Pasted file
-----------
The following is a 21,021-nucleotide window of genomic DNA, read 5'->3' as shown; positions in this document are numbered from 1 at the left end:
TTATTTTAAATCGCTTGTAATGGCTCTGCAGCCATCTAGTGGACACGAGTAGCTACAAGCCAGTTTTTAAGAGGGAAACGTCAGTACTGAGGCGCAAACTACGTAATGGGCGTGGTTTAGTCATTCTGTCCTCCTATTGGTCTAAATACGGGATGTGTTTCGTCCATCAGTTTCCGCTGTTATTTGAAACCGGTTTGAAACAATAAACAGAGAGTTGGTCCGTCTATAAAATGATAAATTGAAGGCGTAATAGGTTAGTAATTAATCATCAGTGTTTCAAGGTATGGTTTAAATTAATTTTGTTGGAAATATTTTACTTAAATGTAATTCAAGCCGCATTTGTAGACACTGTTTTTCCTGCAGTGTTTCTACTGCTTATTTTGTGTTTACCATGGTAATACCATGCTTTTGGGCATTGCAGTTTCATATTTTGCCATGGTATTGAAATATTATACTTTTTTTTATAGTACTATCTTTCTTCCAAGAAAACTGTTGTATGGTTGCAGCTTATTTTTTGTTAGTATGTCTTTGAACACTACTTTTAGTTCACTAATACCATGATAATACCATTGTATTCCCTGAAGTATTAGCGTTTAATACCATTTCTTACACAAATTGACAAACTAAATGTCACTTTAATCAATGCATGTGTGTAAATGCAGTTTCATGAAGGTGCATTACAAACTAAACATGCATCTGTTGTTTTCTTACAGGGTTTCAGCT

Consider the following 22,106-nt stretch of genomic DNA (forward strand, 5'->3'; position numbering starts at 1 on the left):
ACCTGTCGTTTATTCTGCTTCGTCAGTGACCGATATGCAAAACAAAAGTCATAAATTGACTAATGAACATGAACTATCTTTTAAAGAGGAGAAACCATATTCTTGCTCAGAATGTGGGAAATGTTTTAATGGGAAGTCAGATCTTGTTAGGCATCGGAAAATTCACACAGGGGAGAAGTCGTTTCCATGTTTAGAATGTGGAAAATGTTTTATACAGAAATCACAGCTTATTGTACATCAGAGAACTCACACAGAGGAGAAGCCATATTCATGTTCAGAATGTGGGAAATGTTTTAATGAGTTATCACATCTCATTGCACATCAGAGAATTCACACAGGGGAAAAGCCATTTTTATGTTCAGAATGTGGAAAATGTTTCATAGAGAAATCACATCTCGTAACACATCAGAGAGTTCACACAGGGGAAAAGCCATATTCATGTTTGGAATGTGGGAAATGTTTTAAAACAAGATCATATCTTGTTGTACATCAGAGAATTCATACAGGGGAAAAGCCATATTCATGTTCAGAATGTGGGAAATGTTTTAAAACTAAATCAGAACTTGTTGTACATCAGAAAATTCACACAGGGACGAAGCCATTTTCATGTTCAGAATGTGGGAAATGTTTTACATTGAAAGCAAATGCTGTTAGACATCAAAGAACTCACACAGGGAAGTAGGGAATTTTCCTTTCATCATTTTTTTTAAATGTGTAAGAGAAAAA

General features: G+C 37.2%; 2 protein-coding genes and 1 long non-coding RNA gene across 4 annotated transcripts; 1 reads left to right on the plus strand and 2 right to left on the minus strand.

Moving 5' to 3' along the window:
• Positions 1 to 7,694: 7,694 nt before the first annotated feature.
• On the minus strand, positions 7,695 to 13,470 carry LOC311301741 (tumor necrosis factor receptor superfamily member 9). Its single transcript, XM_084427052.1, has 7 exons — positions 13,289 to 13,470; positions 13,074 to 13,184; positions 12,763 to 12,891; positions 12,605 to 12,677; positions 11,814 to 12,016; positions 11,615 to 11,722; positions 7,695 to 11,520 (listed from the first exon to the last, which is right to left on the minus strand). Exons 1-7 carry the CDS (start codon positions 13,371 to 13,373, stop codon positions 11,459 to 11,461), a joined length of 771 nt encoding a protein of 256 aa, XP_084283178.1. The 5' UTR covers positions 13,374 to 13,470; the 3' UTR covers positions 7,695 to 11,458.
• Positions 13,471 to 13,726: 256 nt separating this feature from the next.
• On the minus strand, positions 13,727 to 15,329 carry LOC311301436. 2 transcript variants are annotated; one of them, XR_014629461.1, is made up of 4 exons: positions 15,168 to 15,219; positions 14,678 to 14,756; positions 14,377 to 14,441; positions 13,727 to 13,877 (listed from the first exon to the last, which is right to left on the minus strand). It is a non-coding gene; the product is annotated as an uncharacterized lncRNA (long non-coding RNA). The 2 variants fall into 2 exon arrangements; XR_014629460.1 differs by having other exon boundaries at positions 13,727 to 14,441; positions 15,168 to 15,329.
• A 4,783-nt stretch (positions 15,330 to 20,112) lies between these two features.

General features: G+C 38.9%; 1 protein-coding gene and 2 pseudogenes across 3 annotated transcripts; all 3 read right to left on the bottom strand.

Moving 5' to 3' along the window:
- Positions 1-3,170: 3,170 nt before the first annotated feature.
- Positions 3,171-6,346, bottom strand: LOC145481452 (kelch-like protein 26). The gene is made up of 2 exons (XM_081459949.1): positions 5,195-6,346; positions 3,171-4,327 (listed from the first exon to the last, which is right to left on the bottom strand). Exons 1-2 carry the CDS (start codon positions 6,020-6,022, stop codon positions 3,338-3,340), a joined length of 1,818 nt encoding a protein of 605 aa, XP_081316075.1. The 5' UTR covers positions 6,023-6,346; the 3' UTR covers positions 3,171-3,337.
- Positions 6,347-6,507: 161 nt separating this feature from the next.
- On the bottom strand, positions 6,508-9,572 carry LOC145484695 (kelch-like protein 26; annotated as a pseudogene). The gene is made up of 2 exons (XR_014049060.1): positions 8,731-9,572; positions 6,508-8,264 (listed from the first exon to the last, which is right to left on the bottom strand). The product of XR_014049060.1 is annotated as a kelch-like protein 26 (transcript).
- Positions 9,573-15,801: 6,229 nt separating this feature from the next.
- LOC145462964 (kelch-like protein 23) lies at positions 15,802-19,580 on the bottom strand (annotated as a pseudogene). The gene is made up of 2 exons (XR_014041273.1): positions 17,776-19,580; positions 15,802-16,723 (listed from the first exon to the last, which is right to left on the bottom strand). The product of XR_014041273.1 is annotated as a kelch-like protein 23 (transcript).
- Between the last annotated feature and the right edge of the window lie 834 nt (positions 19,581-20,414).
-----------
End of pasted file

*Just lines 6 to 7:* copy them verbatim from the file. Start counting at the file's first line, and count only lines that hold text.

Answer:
Moving 5' to 3' along the window:
• Positions 1 to 7,694: 7,694 nt before the first annotated feature.